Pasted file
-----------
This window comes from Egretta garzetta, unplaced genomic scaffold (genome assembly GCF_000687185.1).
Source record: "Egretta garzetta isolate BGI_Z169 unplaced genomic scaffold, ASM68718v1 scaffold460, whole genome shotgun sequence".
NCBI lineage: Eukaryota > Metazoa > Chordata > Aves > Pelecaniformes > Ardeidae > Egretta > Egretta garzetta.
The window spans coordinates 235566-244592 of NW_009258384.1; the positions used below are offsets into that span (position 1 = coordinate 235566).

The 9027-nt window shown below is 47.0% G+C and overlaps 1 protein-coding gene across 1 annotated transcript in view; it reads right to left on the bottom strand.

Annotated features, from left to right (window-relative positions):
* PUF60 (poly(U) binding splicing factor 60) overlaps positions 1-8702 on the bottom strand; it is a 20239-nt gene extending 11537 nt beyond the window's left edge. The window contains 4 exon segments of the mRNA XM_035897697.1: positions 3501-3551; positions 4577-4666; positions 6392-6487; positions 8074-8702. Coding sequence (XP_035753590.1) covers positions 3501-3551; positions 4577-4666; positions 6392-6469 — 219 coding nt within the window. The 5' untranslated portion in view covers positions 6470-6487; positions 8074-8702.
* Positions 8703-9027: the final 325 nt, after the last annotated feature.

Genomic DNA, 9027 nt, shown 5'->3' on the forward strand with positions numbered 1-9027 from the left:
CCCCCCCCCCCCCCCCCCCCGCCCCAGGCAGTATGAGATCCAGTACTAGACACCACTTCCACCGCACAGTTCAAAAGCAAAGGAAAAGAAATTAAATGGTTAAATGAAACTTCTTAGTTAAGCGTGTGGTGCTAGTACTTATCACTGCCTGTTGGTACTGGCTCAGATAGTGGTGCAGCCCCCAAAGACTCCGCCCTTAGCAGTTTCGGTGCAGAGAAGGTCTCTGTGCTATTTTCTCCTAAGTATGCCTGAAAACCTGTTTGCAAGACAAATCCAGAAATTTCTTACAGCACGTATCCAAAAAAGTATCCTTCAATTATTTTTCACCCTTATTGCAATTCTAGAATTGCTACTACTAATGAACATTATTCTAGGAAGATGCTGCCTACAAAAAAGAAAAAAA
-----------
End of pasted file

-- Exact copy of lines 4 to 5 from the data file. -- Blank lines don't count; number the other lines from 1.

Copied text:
The window spans coordinates 235566-244592 of NW_009258384.1; the positions used below are offsets into that span (position 1 = coordinate 235566).

The 9027-nt window shown below is 47.0% G+C and overlaps 1 protein-coding gene across 1 annotated transcript in view; it reads right to left on the bottom strand.